Tonight’s 15 minute forum was led by maths teacher Natasha Bedford. Natasha described that moment we have all experienced, when marking a set of exam papers and it becomes clear that students just haven’t got a particular question – the ‘face palm’ moment! This is especially true of the long-response questions, where marks are there to be lost.
There can be a number of reasons for this. It might be that the student hasn’t really understood the question, or used the information that they have been given in the question, to help them answer it. They may not be able to recall the knowledge they will need in order to answer the question, or even misunderstand what form the answer is required in. And finally, they may have made a silly mistake, but haven’t checked their work and so lost marks. Natasha has been working on a strategy to help her students avoid these pitfalls.
When her students are working on exam questions, she gives them a ‘boxing up’ sheet to help them plan their thinking. See below:
A word version created by Natasha, based on the idea by Julia Strong (see credit below) of this can be downloaded here.
So, when working on an exam question, the students have this on a laminated A5 card in front of them. The green box gets them to think about and write down, what the question is asking them to do. Furthermore, they should also focus in on the information that they are given, in the question – as they often forget to use this, when formulating their response. Secondly, in the blue box, they recall the knowledge they will need, in order to answer this question, using the information they have already been given. Thirdly, they consider, exactly what is required in the answer e.g. calculation, answer, units etc. Finally, and most importantly, they think about their thinking – how can they check their thinking and ensure that the answer they have come up doesn’t contain any silly mistakes? This ‘self-checking’ is an essential habit that is often forgotten about. Consider the following exam question:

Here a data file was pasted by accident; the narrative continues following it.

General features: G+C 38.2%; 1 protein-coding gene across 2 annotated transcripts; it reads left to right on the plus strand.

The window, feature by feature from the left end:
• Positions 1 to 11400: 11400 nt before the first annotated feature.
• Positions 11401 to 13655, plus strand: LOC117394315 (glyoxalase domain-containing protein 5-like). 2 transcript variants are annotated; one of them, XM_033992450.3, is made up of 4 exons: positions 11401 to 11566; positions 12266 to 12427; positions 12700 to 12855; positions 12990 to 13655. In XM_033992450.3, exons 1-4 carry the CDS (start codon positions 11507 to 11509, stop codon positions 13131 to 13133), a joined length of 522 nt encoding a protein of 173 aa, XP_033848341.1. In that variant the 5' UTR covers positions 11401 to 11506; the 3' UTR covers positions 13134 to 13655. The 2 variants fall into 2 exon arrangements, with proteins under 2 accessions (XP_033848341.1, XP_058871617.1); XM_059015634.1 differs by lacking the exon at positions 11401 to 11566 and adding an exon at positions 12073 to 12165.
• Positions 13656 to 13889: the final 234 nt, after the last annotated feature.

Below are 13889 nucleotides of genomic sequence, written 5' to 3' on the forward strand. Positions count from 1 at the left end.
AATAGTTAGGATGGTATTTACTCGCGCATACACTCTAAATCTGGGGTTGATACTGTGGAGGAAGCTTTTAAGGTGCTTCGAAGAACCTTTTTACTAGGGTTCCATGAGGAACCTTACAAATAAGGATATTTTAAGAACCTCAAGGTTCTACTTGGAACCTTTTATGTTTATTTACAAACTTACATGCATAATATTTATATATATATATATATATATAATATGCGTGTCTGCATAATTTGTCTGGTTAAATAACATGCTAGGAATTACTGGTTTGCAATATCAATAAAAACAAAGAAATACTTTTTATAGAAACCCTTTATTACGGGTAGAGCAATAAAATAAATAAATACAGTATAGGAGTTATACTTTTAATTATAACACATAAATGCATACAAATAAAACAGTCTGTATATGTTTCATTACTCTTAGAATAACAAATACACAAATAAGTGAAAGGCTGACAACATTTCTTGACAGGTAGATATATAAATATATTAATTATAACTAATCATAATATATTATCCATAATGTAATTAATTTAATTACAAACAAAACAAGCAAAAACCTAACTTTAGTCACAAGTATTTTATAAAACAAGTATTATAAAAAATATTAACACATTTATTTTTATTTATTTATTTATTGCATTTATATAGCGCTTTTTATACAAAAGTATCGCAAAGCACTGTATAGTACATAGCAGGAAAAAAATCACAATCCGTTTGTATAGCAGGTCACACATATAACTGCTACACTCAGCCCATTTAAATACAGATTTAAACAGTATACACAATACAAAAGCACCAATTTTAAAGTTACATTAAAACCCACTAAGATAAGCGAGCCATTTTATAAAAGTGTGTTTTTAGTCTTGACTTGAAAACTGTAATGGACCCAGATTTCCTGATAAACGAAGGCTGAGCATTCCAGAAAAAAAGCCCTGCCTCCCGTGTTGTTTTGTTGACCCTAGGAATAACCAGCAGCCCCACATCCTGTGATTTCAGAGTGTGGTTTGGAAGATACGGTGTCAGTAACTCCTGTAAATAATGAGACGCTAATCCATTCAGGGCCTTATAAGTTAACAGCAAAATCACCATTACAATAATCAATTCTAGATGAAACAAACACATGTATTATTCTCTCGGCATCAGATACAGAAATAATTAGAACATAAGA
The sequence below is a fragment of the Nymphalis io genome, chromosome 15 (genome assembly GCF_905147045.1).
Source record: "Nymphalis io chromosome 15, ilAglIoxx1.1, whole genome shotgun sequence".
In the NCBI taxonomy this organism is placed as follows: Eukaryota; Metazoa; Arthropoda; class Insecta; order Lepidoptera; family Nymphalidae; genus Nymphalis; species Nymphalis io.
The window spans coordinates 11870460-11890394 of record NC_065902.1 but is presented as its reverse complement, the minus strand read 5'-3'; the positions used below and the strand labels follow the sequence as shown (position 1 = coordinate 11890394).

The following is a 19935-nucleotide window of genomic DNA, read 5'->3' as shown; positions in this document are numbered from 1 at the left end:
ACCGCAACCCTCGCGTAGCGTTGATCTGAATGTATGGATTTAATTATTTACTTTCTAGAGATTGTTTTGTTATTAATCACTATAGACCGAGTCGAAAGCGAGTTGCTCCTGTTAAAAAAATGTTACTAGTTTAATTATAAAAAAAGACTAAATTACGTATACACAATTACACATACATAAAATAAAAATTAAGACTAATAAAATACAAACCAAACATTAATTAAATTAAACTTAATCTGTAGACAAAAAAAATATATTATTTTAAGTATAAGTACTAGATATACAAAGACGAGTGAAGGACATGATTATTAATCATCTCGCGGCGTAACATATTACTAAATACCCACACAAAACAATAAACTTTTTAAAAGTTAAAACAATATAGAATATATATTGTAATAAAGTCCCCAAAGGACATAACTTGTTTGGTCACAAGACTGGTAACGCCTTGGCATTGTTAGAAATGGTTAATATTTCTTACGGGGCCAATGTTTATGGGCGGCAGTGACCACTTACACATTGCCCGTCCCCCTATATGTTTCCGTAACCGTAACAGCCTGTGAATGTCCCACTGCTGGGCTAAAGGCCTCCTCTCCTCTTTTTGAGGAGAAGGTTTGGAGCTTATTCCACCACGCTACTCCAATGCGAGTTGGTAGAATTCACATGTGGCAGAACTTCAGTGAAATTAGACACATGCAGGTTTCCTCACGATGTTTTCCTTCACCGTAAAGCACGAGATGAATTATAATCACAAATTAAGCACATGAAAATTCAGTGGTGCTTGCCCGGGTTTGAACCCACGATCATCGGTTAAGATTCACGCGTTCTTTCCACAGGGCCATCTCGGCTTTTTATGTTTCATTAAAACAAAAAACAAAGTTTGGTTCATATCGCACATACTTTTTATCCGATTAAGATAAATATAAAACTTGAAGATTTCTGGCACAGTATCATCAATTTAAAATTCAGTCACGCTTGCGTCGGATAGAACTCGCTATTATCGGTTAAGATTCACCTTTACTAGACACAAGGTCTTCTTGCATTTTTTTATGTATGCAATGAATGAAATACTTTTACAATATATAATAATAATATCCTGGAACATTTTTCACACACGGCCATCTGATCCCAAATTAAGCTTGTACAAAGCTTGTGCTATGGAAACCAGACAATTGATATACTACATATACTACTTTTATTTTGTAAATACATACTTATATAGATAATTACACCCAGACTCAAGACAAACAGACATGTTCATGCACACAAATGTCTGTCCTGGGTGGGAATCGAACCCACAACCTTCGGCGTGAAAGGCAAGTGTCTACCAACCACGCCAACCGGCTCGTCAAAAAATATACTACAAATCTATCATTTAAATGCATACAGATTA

The ‘boxing up’ for this, might look something like this:
What’s great about this strategy is that it makes students slow down and think about the component parts of successfully answering a long-response question. It’s also a nice, easy and sustainable strategy, as once you have the card laminated, you can just, get them out each lesson. Although Natasha has used this in maths, it’s easy to see how the principle could be extended to other subjects.
Care needs to be taken, with making sure that students don’t get dependent on them and spend an unrealistic amount of time on the questions, due to using the sheet. Natasha overcomes this by getting them to write the notes in the boxes to start with. She then encourages them to use the boxes, just as prompts, without writing any notes down, until they are confident enough to tackle questions without it.
Credit: Talk for Writing in Secondary Schools’ by Julia Strong, published by Open University Press, c Julia Strong 2013